NEW DELHI: India, ranked among the top five global players in production of several major minerals, is poised for rapid growth in its mining industry — about five per cent of the GDP. However, lack of skilled workers is set to hit the industry, creating a demand-supply gap of over 2,200 people by 2025, according to a study on mapping of human resources and skills for the mining industry in India by Confederation of Indian Industry.
Mining, which has contributed 2.5 to 3 per cent to the gross domestic product over the last few years, is expected to increase to about five per cent in the coming years.
“Based on the estimated demand and the current supply from various educational institutes, a demand-supply gap of about 1,500 and 2,200 is expected during the period 2009-2017 and 2009-2025 respectively,” said the study.
While the mining engineering category is expected to experience a demand-supply gap of about 8,500 during 2009-2025, the study recommends the course curriculum be updated with focus on mine safety, environment-related content and rock mechanics to better address the requirement of the industry.
One of the major areas of concern is the lack of mineral-specific professionals such as lawyers, financial analysts and economists. To support the growth of the mining sector, there is an immediate requirement to start courses for mining lawyers and mineral financial analysts, the study said.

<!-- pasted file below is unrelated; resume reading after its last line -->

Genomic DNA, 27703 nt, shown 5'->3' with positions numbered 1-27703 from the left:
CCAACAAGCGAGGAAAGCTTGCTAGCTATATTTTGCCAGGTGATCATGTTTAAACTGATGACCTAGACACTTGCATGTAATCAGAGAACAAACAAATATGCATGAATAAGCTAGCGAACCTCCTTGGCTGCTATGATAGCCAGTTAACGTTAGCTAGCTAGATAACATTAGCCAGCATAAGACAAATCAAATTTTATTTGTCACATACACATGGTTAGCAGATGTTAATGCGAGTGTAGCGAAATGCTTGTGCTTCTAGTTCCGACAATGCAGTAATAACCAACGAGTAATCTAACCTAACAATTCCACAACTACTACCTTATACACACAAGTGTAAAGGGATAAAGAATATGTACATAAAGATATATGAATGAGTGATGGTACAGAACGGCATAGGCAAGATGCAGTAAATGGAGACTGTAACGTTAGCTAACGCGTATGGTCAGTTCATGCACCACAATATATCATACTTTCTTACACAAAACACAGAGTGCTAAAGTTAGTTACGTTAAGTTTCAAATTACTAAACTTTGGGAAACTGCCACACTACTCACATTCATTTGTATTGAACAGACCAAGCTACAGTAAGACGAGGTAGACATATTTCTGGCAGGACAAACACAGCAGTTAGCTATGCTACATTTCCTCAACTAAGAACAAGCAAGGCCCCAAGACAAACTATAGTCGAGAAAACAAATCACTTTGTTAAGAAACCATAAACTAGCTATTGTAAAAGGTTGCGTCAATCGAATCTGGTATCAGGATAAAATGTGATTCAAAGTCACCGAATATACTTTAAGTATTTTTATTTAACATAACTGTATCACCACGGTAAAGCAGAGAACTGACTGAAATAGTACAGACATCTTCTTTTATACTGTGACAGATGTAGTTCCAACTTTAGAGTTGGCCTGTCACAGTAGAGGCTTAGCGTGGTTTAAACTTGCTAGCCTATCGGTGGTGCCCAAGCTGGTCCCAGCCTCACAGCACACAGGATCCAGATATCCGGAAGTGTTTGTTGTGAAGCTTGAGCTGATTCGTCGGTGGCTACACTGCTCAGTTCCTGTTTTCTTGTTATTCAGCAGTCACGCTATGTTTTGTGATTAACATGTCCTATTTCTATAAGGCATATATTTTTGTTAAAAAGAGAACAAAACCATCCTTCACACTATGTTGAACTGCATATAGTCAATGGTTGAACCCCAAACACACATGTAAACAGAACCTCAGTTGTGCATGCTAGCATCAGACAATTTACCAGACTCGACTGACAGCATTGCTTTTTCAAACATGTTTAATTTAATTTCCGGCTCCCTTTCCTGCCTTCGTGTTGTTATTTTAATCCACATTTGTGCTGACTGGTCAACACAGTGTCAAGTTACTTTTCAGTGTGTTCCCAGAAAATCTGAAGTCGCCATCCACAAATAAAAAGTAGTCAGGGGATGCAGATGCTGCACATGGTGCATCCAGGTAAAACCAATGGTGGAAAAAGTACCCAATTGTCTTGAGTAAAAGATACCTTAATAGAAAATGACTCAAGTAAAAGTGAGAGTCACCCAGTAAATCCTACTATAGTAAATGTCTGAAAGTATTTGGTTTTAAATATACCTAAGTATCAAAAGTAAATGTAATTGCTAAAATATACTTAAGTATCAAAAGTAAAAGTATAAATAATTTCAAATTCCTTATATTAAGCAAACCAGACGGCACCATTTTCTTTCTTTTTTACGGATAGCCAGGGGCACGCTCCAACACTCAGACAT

It also pointed out the huge shortage of trained operators such as blasters, short firers, drillers, heavy machine operators and surveyors as well as the complete lack of infrastructure to train people at this level.
The shortage of formal training systems for candidates at the operator level also needs to be addressed by introducing relevant courses in technical institutes located close to mining centres, it added.
The study also said that to synchronize the efforts of the industry, government and educational institutions, an industry skills centre be set up on the lines of Australia’s Mining Industry Skills Centre.
Globally, India ranks among the top five players in terms of production of several important minerals. Orissa, Chhattisgarh, Andhra Pradesh and Jharkhand together contribute to more than 39 per cent of total mineral production in India.
At present, around 900,000 people are employed in the mining and exploration of coal, metallic and non-metallic minerals. Coal accounts for more than 75 per cent of the total employment.
Orissa, Rajasthan, Jharkhand and Karnataka account for around 58 per cent of total metallic, non-metallic, and minor minerals employment while Jharkhand, West Bengal, Andhra Pradesh and Madhya Pradesh account for more than 63 percent of total coal and lignite employment.
Of the total employment, women constitute only about seven per cent. However, given the current level of employment, there is scope for further increase in women’s share of employment, the study said.